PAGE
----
First, the 2007 Occhio al Vento (Eye of the Wind). Made from 100% Vermentino, it's a light, crisp varietal lending it's melon, caramel and red delicious apples to the mix, it was nice with a starter of hummus with caramelized onions & spinach salad with goat cheese.


Next was the 2005 Belguardo Serrata. This Tuscan bottle is comprised of a

unique blend of 80% Sangiovese and 20% Alicante, a fairly uncommon grape to the US market that's a genetic mutation of Grenache. This bottle brings a very mineraly, tobacco laced nose and black cherry and plum to the front end and paired nicely with beef tenderloin.




Finally, dessert was the best of the flight, a sweet white from Juracon near the Pyranees,  that brings a great deal of caramel, green apple and straw, which  works super with cheese like cabrales, manchego and aged gouda. This is a super bottle. Try and see it out at your LWS!

We landed in Madrid and headed to the hotel. More to come shortly.

See you soon,

J. Mancebo

26 October, 2009

Spain for the sake of Spain -- 2004 Vicuana Rioja and 2007 Atecca Garnacha

As you may have heard, the 20dollarwineblog.com crew is heading to The Iberian Peninsula (Spain and Portugal) for the European Wine Bloggers Conference in Lisbon next week and as a preview to that, I thought we'd post a double feature on a couple of treats we recently came across. 



First, the 2004 Vicuana Rioja from Bodegas Bilbainas is a wine in the style you'd find on the modern Spanish table. It's a new stylistic approach to Rioja and as such, was a bit of a challenge for me. Not in the wine, but in the style...it wasn't expected, but it certainly was enjoyed. Much as the new world, expecially California, often puts it's own fingerprint on a style of wine the D.O. of Rioja has a long established style that I've become accustomed to. It's bold and beautiful and very much it's own thing. Tempranillo as you likely know is the main red grape of La Rioja, and its tannic and fruity character has led the way in determining the style. Super!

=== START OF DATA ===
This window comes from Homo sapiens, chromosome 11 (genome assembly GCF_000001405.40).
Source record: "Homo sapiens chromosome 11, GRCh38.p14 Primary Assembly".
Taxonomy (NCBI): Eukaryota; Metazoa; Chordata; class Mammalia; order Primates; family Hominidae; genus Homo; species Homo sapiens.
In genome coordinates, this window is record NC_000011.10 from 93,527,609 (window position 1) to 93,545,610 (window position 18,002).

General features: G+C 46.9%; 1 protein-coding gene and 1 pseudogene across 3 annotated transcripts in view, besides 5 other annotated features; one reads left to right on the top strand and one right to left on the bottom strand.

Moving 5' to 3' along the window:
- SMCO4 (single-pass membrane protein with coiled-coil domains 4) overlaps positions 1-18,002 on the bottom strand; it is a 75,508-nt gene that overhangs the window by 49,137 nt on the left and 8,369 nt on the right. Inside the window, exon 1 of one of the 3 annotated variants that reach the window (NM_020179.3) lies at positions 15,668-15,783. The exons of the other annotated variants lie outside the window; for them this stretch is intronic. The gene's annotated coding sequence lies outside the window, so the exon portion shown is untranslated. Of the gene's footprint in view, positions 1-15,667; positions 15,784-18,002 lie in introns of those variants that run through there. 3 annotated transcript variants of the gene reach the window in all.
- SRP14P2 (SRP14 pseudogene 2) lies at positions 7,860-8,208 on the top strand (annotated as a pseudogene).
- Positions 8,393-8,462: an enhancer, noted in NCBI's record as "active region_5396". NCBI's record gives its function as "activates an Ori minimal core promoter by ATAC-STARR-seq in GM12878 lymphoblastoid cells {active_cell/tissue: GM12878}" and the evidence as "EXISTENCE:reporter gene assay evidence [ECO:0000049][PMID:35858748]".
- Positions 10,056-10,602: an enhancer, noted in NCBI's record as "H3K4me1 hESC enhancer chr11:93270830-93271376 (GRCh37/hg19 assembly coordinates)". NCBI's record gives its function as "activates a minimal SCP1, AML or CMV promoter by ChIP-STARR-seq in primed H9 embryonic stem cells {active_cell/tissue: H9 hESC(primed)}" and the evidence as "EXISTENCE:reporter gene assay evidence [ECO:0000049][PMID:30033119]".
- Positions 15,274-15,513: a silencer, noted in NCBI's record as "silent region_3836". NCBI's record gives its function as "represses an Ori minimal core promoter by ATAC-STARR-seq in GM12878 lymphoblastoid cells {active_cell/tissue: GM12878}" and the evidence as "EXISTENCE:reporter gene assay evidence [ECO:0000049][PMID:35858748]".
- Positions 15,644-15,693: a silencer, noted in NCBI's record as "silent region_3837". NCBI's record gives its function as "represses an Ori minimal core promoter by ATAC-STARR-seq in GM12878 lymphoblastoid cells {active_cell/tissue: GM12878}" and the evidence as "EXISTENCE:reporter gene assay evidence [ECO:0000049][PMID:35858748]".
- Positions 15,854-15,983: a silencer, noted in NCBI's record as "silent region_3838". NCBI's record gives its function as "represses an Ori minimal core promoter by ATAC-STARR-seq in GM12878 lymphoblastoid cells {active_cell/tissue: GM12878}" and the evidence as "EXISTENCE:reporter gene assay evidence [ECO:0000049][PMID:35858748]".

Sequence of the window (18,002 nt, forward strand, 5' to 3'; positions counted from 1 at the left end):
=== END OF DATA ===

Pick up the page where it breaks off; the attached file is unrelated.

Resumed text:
I'd heard musings recently, that things were changing a bit in Rioja and that some exporters we're asking for a bit of a more modern style from their producers. This seems to be the case for this wine with it's moderated, but vivacious fruit leads the charge in the nose and the front abounds with dark berries but is toned with nuances of tobacco, wood and moss. Certainly a new thing! I recently heard this wine described by someone saying "..it has impressive tenacity". I'd have to agree with that one. I'd like to enjoy this with grilled lamb or a burger.


2004 Bodegas Bilbainas Vicuana Rioja Tempranillo
Retail: $14
Grade: B+
If you're asking "how do grades work?" please see the post on "grades."



Next, the 2007 Bodegas Ateca Calatayud is quite a different creature. I'm pretty certain it's been created for the foreign market (it's from Jorge Ordonez) with it's more juicy highlights, brighter profile and leaner body. It brings some nicely presented anise and dusky dark berries on the nose with a mellow, round finish. It's clean & bright and I can't stop from thinking that when the winemaker created this, he was aiming for "HAPPY." Of course, with Old Vine Garnacha producing the fruit here, we enjoy the concentrated, but brisk flavors that deliver  without an overbearing tone and without force. I can't see anyone drinking this and being anything but happy. Seafood, especially in a paella, would pair wonderfully here.